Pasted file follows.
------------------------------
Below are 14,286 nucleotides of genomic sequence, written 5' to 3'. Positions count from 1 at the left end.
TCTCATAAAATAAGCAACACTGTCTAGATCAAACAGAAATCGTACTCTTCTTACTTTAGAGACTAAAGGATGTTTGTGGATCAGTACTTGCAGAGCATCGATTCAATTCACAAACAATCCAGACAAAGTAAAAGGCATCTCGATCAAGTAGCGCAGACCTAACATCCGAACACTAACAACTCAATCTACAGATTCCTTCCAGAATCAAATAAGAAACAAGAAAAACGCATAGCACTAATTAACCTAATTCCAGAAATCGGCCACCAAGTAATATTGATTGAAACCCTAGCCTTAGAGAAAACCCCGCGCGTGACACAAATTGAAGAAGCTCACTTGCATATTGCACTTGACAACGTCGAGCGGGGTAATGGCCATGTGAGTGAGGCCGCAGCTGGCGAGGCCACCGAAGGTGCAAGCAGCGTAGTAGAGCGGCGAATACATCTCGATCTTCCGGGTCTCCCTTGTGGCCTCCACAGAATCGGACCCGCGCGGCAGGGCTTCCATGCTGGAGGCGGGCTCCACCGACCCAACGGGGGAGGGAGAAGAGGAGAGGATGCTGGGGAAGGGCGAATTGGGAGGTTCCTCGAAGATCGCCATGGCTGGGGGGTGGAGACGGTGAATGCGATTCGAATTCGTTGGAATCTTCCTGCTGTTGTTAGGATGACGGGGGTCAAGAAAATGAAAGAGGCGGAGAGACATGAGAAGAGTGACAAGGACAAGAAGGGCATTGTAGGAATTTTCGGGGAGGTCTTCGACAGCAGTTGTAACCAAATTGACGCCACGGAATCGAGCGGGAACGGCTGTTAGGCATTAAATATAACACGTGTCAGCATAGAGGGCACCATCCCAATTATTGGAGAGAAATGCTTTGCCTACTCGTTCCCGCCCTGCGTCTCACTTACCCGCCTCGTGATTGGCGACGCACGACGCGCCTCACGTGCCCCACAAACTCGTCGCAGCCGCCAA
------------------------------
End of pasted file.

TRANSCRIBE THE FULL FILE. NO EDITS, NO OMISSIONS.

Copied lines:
Below are 14,286 nucleotides of genomic sequence, written 5' to 3'. Positions count from 1 at the left end.
TCTCATAAAATAAGCAACACTGTCTAGATCAAACAGAAATCGTACTCTTCTTACTTTAGAGACTAAAGGATGTTTGTGGATCAGTACTTGCAGAGCATCGATTCAATTCACAAACAATCCAGACAAAGTAAAAGGCATCTCGATCAAGTAGCGCAGACCTAACATCCGAACACTAACAACTCAATCTACAGATTCCTTCCAGAATCAAATAAGAAACAAGAAAAACGCATAGCACTAATTAACCTAATTCCAGAAATCGGCCACCAAGTAATATTGATTGAAACCCTAGCCTTAGAGAAAACCCCGCGCGTGACACAAATTGAAGAAGCTCACTTGCATATTGCACTTGACAACGTCGAGCGGGGTAATGGCCATGTGAGTGAGGCCGCAGCTGGCGAGGCCACCGAAGGTGCAAGCAGCGTAGTAGAGCGGCGAATACATCTCGATCTTCCGGGTCTCCCTTGTGGCCTCCACAGAATCGGACCCGCGCGGCAGGGCTTCCATGCTGGAGGCGGGCTCCACCGACCCAACGGGGGAGGGAGAAGAGGAGAGGATGCTGGGGAAGGGCGAATTGGGAGGTTCCTCGAAGATCGCCATGGCTGGGGGGTGGAGACGGTGAATGCGATTCGAATTCGTTGGAATCTTCCTGCTGTTGTTAGGATGACGGGGGTCAAGAAAATGAAAGAGGCGGAGAGACATGAGAAGAGTGACAAGGACAAGAAGGGCATTGTAGGAATTTTCGGGGAGGTCTTCGACAGCAGTTGTAACCAAATTGACGCCACGGAATCGAGCGGGAACGGCTGTTAGGCATTAAATATAACACGTGTCAGCATAGAGGGCACCATCCCAATTATTGGAGAGAAATGCTTTGCCTACTCGTTCCCGCCCTGCGTCTCACTTACCCGCCTCGTGATTGGCGACGCACGACGCGCCTCACGTGCCCCACAAACTCGTCGCAGCCGCCAA